The Unicorn Theatre, one of the UK’s leading theatres dedicated to producing work for young people, has reported a six per cent drop in school group visits during the period from August 2014 to June 2015 compared to the previous year. The theatre has also experienced an increase in cancellations from school groups.
Unicorn’s learning associate Catherine Greenwood said in response to the figures: ‘We are hearing from some teachers and head teachers that they are finding it increasingly difficult to justify the time out of the classroom. With schools facing cuts to budgets in the next financial year, and with the government recently announcing plans to make the Ebacc compulsory in all schools, this situation will only get worse.’
Unicorn Theatre’s production of The Velveteen Rabbit (Credit: Manuel Harlan)
The Warwick Report, published in February this year, found that young people from low-income families are least likely to engage with and appreciate the arts as part of the school curriculum or their home life. Greenwood thinks there is a ‘serious danger’ that the current climate will create a ‘two-tier system: those schools who choose to make the arts available to their students and those who don’t.’ Greenwood believes that letting such a system take hold would be ‘failing many young people’.
‘We need schools, head teachers and governing bodies to actively redress this imbalance if we are to ensure students from all backgrounds have access to theatre. A visit to the theatre can provide schools with a rich context for learning across the curriculum – which many teachers take advantage of, and we have first-hand experience showing that it improves literacy and learning among less-able students in particular.’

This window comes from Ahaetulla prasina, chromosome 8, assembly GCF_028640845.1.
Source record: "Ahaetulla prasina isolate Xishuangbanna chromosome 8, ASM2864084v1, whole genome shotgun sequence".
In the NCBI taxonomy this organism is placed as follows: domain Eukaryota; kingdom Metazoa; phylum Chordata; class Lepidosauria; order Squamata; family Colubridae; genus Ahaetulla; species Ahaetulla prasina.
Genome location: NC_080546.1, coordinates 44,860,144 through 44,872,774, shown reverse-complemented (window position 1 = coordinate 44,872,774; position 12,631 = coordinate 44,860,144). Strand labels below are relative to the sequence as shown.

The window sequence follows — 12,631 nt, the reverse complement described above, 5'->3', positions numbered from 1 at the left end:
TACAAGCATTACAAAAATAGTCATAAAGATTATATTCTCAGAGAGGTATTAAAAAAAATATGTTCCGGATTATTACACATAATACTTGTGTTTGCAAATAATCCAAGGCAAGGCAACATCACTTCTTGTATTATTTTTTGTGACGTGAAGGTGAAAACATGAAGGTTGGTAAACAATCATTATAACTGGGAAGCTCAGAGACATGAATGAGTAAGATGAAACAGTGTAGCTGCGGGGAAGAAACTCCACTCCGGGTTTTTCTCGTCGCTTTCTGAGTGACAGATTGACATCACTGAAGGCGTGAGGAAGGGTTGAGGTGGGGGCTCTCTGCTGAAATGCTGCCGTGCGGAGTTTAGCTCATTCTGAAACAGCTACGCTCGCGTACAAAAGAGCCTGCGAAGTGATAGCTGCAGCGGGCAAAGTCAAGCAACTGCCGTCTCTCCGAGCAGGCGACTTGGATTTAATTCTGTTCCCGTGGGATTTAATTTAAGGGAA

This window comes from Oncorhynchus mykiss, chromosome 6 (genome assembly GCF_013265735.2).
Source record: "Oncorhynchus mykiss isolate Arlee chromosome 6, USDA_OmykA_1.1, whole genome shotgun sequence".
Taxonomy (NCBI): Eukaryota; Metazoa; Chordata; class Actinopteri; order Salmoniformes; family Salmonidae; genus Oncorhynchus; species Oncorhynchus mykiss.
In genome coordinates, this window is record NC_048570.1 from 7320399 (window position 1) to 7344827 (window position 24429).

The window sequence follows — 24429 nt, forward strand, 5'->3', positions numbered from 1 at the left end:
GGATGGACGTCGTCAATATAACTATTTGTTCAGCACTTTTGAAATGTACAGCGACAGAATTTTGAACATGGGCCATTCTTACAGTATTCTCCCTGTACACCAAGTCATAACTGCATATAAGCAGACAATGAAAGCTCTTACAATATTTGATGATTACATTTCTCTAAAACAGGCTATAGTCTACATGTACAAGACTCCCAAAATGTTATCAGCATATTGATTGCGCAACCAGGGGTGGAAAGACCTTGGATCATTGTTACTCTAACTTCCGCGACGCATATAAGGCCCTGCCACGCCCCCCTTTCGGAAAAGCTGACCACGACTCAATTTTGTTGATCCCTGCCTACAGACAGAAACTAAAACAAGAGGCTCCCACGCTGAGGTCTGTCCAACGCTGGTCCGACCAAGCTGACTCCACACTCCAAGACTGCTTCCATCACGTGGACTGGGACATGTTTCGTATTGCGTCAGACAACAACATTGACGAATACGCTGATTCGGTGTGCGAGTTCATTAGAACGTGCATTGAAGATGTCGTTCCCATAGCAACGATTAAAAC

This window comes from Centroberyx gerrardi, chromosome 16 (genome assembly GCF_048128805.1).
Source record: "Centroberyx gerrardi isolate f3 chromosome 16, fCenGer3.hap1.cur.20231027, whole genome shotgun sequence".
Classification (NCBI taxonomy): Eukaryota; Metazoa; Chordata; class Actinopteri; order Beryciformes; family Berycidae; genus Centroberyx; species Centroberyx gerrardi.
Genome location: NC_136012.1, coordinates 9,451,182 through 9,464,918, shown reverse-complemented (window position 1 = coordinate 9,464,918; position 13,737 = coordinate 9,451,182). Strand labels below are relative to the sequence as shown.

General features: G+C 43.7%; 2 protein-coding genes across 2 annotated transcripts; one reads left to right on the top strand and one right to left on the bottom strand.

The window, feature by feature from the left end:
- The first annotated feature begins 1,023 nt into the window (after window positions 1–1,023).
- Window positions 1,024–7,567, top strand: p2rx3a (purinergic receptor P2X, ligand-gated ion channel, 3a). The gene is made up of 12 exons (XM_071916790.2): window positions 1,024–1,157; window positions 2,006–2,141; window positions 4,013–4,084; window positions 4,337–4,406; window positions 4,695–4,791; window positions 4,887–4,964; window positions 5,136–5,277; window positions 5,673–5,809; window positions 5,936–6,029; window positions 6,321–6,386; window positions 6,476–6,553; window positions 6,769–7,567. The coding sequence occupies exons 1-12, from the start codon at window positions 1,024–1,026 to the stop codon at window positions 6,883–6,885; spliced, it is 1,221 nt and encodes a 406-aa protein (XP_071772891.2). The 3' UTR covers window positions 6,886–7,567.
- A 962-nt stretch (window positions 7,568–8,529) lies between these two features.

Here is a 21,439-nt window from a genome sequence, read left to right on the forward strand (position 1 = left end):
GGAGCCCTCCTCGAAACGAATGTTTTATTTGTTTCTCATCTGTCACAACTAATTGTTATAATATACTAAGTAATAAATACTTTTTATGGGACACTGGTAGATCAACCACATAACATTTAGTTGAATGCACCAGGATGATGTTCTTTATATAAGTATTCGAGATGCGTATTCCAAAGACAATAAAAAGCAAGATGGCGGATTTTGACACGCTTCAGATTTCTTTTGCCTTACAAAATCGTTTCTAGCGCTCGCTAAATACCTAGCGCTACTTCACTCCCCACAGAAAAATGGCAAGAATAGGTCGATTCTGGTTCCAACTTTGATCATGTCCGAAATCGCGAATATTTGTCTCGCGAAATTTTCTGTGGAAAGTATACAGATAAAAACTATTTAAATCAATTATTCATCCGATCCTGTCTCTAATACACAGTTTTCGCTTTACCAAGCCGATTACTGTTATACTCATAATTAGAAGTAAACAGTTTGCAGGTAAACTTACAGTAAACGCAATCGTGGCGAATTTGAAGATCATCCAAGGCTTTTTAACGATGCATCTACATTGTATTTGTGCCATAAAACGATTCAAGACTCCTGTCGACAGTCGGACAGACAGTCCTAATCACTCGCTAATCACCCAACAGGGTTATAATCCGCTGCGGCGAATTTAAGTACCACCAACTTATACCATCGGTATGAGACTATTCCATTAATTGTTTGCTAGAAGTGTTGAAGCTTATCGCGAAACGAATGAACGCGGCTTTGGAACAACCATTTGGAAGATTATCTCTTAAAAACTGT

On 9 March ‘The Mousetraps’ – the theatre awards voted for by theatregoers aged from 15 to 23 – return for their third year. The awards, which will take place at Soho Theatre, are presented by Mousetrap Theatre Projects Youth Forum, and are supported by The Society of London Theatre through funding from the Theatre Development Trust.
At last year’s ceremony, playwright Simon Stephens described The Mousetraps as ‘the most enjoyable awards ceremony I have ever been to’.
The categories for this year’s awards include:
The Show That You Are Still Talking About
The Musical That Blew My Mind
Best Family Show
Inspiring Young Performer
Best Off West End Production
The Show That You Would Sell Your Soul to Be In
As well as the prizes for the above categories being awarded at The Mousetraps, the ceremony will also include performances from up-and-coming young talent, including Spoken Word artist Omar Bynon, The Wrong People, Emily Burns, Elinor Machen – Fortune and Scallywags.
Look out for results for the 2014 Mousetraps in the news pages of TD summer 1.
The Orchestra of the Swan (OOTS) has made it to the final nominations for Big Lottery and ITV’s People’s Millions – in which the public help to decide which local community projects receive up to £50,000 worth of lottery funding.